Israeli prime minister Benjamin Netanyahu sought international support on Monday for an expansion of military operations in Gaza to quell ongoing rocket fire from the Palestinian territory.

“We will not sit idly in front of recurrent attacks that occur almost daily, against our citizens and our children,” he told a conference of foreign diplomats gathered in the city of Ashkelon.

Despite Egyptian claims of having brokered a ceasefire between Israel and Palestinian militant groups in Gaza, notably Hamas and Islamic Jihad, rocket fire continued for a third day Monday. Some one hundred fifty rockets and mortar shells were reported to have hit Israel from the strip since Saturday. Twenty-six people were treated for shock after a direct hit on a home in the southern Israeli city of Netivot on Monday morning.

Israeli defense minister Ehud Barak made clear on Sunday that the army was prepared to reenter Gaza after it most recently launched a similar operation in late 2008. “If we are forced to go back into Gaza in order to deal Hamas a blow and restore security for all of Israel’s citizens, then we will not hesitate to do so.” He warned, “It is Hamas that will pay the price.”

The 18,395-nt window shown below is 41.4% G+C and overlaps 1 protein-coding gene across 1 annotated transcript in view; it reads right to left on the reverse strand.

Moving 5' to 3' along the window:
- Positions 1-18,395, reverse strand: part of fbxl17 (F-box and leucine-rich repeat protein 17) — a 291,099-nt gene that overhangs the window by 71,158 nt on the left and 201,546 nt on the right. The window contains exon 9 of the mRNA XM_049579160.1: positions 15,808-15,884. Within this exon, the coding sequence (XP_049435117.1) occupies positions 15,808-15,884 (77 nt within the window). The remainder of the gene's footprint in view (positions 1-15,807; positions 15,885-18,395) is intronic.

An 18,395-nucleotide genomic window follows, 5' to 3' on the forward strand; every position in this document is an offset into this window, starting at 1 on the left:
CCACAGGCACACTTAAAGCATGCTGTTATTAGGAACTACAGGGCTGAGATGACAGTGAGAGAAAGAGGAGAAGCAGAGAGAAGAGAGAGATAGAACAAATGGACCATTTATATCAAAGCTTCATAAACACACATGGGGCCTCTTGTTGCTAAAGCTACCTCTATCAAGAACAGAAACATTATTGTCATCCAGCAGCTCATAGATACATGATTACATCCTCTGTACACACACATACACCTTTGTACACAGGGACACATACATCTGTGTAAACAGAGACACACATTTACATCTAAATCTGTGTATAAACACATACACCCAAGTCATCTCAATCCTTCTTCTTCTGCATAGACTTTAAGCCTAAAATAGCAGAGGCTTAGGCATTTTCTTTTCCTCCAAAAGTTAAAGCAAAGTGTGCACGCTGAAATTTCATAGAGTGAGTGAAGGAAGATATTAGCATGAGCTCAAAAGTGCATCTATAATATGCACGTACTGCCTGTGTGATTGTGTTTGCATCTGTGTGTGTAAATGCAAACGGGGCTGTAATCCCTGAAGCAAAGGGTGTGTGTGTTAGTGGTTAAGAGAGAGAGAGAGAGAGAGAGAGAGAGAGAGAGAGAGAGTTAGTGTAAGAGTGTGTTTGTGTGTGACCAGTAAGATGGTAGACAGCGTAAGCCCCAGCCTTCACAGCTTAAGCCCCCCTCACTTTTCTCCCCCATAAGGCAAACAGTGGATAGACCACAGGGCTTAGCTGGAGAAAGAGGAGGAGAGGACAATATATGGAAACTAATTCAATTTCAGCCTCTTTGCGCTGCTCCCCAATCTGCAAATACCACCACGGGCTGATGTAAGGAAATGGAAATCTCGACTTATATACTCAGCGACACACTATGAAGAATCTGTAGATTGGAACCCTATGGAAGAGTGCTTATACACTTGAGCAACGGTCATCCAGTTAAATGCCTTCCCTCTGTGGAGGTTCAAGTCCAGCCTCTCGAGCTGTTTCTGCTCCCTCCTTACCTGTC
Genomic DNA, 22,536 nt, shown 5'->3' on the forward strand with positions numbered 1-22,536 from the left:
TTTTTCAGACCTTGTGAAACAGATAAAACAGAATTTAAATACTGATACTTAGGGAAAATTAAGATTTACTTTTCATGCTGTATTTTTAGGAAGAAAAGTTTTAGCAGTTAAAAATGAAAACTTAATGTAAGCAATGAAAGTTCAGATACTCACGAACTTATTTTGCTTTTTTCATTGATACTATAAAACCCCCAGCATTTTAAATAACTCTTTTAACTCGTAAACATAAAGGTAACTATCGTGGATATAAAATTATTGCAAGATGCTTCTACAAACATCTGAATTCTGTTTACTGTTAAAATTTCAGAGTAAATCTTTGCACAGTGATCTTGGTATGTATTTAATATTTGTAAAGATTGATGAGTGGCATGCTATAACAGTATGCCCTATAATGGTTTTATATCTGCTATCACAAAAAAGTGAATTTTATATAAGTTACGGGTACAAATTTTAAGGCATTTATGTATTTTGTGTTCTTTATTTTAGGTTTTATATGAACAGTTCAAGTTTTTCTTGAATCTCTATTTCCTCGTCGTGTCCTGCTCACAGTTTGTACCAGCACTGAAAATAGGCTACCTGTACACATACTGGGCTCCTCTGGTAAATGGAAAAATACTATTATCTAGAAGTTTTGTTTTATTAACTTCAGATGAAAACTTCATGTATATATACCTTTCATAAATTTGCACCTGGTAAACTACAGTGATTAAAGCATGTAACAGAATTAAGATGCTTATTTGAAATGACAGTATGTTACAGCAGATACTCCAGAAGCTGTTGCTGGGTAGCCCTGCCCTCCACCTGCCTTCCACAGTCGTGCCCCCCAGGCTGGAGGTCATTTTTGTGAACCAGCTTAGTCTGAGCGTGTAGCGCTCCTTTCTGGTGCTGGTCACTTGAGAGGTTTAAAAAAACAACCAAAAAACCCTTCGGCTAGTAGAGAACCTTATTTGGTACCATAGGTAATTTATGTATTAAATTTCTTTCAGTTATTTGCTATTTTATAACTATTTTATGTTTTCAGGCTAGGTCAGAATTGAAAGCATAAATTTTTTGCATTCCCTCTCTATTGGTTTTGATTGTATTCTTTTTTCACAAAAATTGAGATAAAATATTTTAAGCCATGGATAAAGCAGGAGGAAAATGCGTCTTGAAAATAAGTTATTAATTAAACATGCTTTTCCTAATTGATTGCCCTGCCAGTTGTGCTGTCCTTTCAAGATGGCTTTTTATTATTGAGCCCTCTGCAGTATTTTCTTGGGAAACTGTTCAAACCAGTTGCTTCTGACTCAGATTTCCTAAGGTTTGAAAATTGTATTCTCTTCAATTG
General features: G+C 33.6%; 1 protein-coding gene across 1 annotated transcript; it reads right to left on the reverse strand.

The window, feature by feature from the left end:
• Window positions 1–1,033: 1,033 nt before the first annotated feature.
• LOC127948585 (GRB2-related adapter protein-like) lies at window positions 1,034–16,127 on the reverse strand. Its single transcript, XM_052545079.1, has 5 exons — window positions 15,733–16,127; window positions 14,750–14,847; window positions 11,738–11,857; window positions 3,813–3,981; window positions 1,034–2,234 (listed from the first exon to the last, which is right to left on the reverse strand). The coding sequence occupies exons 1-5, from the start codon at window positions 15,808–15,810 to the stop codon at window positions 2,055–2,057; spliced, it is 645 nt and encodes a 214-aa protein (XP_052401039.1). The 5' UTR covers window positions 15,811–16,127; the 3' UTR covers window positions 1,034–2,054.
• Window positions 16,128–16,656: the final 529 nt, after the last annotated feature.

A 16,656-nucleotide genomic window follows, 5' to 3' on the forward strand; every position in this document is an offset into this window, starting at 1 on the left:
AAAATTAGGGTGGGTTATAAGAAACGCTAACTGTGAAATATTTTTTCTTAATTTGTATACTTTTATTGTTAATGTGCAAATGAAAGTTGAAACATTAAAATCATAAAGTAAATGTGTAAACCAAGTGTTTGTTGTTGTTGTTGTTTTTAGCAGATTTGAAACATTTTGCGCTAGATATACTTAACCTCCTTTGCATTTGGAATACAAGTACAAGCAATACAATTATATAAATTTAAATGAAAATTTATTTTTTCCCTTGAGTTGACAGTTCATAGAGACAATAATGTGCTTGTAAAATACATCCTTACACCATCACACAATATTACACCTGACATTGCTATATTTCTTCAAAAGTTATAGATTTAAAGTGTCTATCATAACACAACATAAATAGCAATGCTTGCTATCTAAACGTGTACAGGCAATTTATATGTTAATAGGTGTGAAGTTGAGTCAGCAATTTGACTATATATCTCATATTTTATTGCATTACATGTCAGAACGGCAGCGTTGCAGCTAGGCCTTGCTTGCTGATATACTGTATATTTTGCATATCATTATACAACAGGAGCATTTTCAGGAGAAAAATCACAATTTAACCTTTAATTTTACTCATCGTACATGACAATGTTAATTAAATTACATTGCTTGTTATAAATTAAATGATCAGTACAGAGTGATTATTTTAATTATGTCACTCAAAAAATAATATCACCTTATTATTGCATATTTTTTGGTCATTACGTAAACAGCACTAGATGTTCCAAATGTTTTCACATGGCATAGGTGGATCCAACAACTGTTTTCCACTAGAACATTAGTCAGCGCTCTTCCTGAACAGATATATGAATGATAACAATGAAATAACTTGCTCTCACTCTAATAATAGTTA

The group that is considered a terrorist organization by Western countries has been in political control of the coastal strip since 2007.

Overnight, Israeli Air Force jets struck three targets in Gaza. According to the military, they hit a terrorist tunnel, a weapons storage site in the north of the territory and a rocket launching site in the south.

The unrest in Gaza coincides with skirmishes along the Israeli-Syrian border in the Golan Heights where Israel reported to have fired a warning shot into Syria after army units there fired into Israeli territory in an attempt to hit rebel fighters. An Israeli offensive in Gaza could give Islamic militant groups in the north, including Hezbollah in Lebanon which is linked with the Syrian regime, an opportunity to expand their own operations, facing Israel with the prospect of a war on two fronts.

With parliamentary elections scheduled for January, Netanyahu’s government will be reluctant to escalate tensions which would almost certainly draw the ire of human rights groups which fiercely criticized its 2008-2009 operation in Gaza. But the premier cannot at the same time politically afford to be perceived as weak on national security for that is the core of his platform.

Members of others parties, including the liberal Kadima and the nationalist Yisrael Beiteinu, have already voiced support for another offensive in the Gaza Strip. Even Labor has recommended “military and diplomatic pressure.”